The Best Way to Lose

The Best Way to Lose

With two losses in a row, defending champion Spain is out of the World Cup. Its opponents Chile and the Netherlands were no tomato cans, but the Spanish team didn’t have its usual spice. When it won the World Cup in 2010, it brought together a nation with deep political fault lines. This time, politics may have caused its demise.

It’s often said that the best club teams in the world could easily beat most of the best national teams. Professional clubs have the luxury of choosing players from around the world, and the wealthiest ones can afford the best of the best. But there are a few national teams that turn this dynamic on its head, and Spain is one of them.

Spain is home to Real Madrid and Barcelona, two of the most successful soccer clubs in the world. This year, they battled with upstart Atlético de Madrid for the Spanish league title, ultimately losing out to the smaller team. But in the prestigious Champions League, Real Madrid beat its local rival, which had booted Barcelona in the quarterfinals.

Atlético and Real Madrid both contributed players to the national team for this World Cup, but Barcelona had by far the biggest contingent. Seven of its players — Jordi Alba, Sergio Busquets, Cesc Fàbregas, Xavi Hernández, Andrés Iniesta, Gerard Piqué, and Pedro Rodríguez — were in the squad, plus former stars David Villa and Pepe Reina. Longtime coach Vicente del Bosque could almost have formed an entire team composed solely of Barcelona players, a group that knew the same system and which had, in different combinations, taken the field together many times in the past. And it wasn’t just any system; Barcelona was the leading exponent of Spain’s "tiki-taka" style of possession-driven soccer.

For the first match against the Netherlands, del Bosque opted for five players from Barcelona. When Spain won the European championship in 2012, the same five players — Jordi Alba had just signed with the Catalans — were joined in the starting lineup by Cesc Fàbregas. The rest were from Real Madrid (Xabi Alonso, Álvaro Arbeloa, Iker Casillas, and Sergio Ramos) and Manchester City (David Silva). All but Arbeloa made the starting lineup against the Netherlands, too. The only additions were César Azpilicueta of Chelsea and Diego Costa of Atlético, who was soon to join him in London.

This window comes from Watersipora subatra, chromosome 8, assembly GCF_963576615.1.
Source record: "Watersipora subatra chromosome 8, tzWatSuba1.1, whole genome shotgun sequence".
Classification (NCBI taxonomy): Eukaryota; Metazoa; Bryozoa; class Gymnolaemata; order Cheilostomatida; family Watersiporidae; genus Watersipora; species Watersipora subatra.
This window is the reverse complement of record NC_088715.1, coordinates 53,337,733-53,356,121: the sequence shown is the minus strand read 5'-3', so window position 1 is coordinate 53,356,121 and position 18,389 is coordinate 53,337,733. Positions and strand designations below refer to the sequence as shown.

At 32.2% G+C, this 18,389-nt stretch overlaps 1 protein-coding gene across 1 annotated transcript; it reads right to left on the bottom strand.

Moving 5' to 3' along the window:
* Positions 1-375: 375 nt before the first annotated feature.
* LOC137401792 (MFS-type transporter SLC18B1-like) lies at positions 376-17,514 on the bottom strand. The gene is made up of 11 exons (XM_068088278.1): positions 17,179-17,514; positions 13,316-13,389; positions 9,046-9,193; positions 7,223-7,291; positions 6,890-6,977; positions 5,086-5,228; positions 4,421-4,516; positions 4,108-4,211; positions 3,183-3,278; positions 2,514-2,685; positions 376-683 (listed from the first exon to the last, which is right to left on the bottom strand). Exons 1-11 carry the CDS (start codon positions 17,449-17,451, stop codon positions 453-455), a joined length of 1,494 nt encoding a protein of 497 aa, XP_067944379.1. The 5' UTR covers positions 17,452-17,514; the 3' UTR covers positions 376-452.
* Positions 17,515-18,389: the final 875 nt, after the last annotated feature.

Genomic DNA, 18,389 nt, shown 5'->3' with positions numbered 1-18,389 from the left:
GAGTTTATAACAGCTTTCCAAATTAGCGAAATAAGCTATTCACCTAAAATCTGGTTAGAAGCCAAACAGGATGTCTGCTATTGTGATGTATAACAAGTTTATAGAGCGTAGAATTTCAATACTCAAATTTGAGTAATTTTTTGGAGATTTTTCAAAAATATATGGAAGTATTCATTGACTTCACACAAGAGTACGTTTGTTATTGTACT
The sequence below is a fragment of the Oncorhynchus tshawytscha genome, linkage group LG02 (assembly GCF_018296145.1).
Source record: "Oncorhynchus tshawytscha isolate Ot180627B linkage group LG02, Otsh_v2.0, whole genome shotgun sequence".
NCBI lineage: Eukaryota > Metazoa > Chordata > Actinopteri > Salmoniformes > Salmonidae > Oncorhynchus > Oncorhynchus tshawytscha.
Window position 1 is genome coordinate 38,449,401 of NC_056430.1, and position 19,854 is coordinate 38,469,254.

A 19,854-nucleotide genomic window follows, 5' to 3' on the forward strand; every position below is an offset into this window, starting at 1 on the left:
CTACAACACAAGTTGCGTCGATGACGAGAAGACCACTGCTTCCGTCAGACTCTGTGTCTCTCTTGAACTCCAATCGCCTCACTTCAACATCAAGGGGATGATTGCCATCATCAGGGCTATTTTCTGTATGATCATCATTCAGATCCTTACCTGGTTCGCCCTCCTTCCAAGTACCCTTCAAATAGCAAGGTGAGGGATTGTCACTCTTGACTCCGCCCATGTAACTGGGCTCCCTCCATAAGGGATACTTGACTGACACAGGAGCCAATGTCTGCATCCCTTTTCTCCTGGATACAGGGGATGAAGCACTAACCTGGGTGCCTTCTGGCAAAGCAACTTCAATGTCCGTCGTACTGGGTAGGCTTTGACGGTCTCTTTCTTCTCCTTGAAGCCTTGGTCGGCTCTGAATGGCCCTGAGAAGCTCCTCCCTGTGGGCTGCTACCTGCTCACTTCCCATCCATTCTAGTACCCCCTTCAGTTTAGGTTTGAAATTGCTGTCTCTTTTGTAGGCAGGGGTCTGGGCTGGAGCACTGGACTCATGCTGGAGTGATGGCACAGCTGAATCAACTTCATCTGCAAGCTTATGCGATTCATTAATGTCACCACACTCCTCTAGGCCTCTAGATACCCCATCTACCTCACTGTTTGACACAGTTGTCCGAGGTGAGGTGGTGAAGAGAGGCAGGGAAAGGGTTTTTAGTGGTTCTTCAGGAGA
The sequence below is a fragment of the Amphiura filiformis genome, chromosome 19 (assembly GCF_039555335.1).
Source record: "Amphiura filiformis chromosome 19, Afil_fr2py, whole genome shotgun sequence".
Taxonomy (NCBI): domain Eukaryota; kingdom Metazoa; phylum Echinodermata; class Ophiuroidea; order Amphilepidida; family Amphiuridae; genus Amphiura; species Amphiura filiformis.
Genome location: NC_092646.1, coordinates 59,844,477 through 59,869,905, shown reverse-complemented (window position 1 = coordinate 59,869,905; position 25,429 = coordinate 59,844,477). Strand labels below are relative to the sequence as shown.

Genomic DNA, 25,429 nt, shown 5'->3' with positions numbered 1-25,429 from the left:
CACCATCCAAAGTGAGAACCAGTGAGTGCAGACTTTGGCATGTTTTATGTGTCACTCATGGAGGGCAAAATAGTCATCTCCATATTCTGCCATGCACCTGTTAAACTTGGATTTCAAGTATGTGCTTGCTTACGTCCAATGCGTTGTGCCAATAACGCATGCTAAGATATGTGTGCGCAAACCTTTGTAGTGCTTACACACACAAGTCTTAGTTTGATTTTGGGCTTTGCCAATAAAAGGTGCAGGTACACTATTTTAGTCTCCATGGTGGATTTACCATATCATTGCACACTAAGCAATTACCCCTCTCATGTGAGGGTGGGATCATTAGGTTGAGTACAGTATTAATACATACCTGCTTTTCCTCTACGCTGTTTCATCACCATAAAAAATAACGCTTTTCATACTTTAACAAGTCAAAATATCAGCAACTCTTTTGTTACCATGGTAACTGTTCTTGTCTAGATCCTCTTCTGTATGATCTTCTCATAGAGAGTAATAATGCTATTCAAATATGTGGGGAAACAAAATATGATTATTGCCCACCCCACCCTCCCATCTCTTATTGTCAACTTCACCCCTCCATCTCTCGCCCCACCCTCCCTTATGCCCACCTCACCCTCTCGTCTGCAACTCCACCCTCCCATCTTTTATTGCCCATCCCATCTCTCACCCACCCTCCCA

The Dutch were rampant, and the 5-1 defeat was a disaster for Spain. Faced with a must-win game against Chile, del Bosque must have known in his heart that nine Barcelona-trained players and two more talented Spaniards could beat most teams from around the globe. Casillas was weak against the Dutch, and Reina, coming off a great year for Napoli, was the only healthy goalkeeper left. Costa was toothless as the main striker despite his outstanding year for Atlético, but Fàbregas and Rodríguez had performed scoring miracles as well.

But del Bosque kept chopping and changing. He dropped Piqué and Hernández, the orchestrator of Spain’s three major tournament wins. In their places, in came Rodríguez and Javi Martínez of Bayern Munich. Putting aside the question of who would replace Hernández in the role of midfield general, why didn’t del Bosque go for Barcelona-plus-two?

As a former Real Madrid player and coach, del Bosque might have found the idea of picking such a team especially odious. But another hint may lie in the reaction back home after the team’s World Cup win in 2010.

Real Madrid and Barcelona, which between them had contributed 10 of the 11 players who started the final, represented very different communities in Spain. Real Madrid had been the team of royalists and Francisco Franco before it morphed into Spain’s equivalent of the New York Yankees. Barcelona had practically been a surrogate army for restive Catalonia — a show of strength and independence against the rest of Spain. But in 2010, the two clubs’ players came together to claim soccer’s biggest prize. Moreover, the players were drawn from all over Spain; Alonso was born in the Basque country, Villa in Asturias, Rodríguez in the Canary Islands, and Ramos in Andalusia. For one day, as they celebrated the unprecedented victory, Spaniards across the country all felt truly Spanish.

Playing an almost all-Barcelona side against Chile might well have had the opposite effect. Win or lose, there would have been taunting across regional borders, and the old Madrid-Barcelona rivalry would have raised one of its uglier heads. Perhaps del Bosque saw this, and decided to give Spain a gift that would ultimately mean more than yet another title: unity, win or lose.